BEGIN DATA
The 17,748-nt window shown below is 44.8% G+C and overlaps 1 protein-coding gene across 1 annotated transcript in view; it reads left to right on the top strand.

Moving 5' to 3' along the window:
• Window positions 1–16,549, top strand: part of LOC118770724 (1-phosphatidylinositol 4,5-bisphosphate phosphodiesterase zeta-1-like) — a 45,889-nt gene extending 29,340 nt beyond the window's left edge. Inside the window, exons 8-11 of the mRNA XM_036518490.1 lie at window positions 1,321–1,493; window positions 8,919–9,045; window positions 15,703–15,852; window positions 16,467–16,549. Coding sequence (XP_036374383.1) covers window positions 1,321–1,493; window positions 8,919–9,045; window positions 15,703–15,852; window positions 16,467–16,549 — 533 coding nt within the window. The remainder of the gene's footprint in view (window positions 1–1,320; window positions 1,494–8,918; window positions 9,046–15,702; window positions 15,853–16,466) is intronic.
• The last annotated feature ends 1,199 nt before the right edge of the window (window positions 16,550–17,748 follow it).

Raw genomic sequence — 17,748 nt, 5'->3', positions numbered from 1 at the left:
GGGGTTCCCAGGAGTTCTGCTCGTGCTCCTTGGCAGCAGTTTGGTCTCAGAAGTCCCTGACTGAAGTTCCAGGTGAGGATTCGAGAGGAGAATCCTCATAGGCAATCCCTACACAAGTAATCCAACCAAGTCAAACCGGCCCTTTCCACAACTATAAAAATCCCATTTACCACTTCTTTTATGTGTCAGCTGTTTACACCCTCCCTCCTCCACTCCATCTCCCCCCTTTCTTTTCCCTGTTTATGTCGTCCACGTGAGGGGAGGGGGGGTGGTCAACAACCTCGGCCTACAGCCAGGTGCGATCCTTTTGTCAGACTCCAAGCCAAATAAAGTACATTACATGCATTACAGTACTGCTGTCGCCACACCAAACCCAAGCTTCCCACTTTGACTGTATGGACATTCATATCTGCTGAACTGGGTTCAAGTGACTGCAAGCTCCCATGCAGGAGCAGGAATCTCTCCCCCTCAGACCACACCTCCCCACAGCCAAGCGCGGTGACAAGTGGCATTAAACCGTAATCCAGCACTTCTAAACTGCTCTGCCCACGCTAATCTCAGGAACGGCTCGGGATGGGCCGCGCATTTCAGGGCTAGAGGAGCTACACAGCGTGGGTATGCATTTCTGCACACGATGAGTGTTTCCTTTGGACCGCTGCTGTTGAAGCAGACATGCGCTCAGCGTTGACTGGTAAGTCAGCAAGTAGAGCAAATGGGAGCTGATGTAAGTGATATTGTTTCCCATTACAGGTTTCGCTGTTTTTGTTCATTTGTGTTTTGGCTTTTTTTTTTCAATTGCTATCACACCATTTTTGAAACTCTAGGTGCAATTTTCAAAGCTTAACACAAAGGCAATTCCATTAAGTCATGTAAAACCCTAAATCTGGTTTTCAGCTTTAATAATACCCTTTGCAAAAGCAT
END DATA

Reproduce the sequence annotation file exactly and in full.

The 17,748-nt window shown below is 44.8% G+C and overlaps 1 protein-coding gene across 1 annotated transcript in view; it reads left to right on the top strand.

Moving 5' to 3' along the window:
• Window positions 1–16,549, top strand: part of LOC118770724 (1-phosphatidylinositol 4,5-bisphosphate phosphodiesterase zeta-1-like) — a 45,889-nt gene extending 29,340 nt beyond the window's left edge. Inside the window, exons 8-11 of the mRNA XM_036518490.1 lie at window positions 1,321–1,493; window positions 8,919–9,045; window positions 15,703–15,852; window positions 16,467–16,549. Coding sequence (XP_036374383.1) covers window positions 1,321–1,493; window positions 8,919–9,045; window positions 15,703–15,852; window positions 16,467–16,549 — 533 coding nt within the window. The remainder of the gene's footprint in view (window positions 1–1,320; window positions 1,494–8,918; window positions 9,046–15,702; window positions 15,853–16,466) is intronic.
• The last annotated feature ends 1,199 nt before the right edge of the window (window positions 16,550–17,748 follow it).

Raw genomic sequence — 17,748 nt, 5'->3', positions numbered from 1 at the left:
GGGGTTCCCAGGAGTTCTGCTCGTGCTCCTTGGCAGCAGTTTGGTCTCAGAAGTCCCTGACTGAAGTTCCAGGTGAGGATTCGAGAGGAGAATCCTCATAGGCAATCCCTACACAAGTAATCCAACCAAGTCAAACCGGCCCTTTCCACAACTATAAAAATCCCATTTACCACTTCTTTTATGTGTCAGCTGTTTACACCCTCCCTCCTCCACTCCATCTCCCCCCTTTCTTTTCCCTGTTTATGTCGTCCACGTGAGGGGAGGGGGGGTGGTCAACAACCTCGGCCTACAGCCAGGTGCGATCCTTTTGTCAGACTCCAAGCCAAATAAAGTACATTACATGCATTACAGTACTGCTGTCGCCACACCAAACCCAAGCTTCCCACTTTGACTGTATGGACATTCATATCTGCTGAACTGGGTTCAAGTGACTGCAAGCTCCCATGCAGGAGCAGGAATCTCTCCCCCTCAGACCACACCTCCCCACAGCCAAGCGCGGTGACAAGTGGCATTAAACCGTAATCCAGCACTTCTAAACTGCTCTGCCCACGCTAATCTCAGGAACGGCTCGGGATGGGCCGCGCATTTCAGGGCTAGAGGAGCTACACAGCGTGGGTATGCATTTCTGCACACGATGAGTGTTTCCTTTGGACCGCTGCTGTTGAAGCAGACATGCGCTCAGCGTTGACTGGTAAGTCAGCAAGTAGAGCAAATGGGAGCTGATGTAAGTGATATTGTTTCCCATTACAGGTTTCGCTGTTTTTGTTCATTTGTGTTTTGGCTTTTTTTTTTCAATTGCTATCACACCATTTTTGAAACTCTAGGTGCAATTTTCAAAGCTTAACACAAAGGCAATTCCATTAAGTCATGTAAAACCCTAAATCTGGTTTTCAGCTTTAATAATACCCTTTGCAAAAGCAT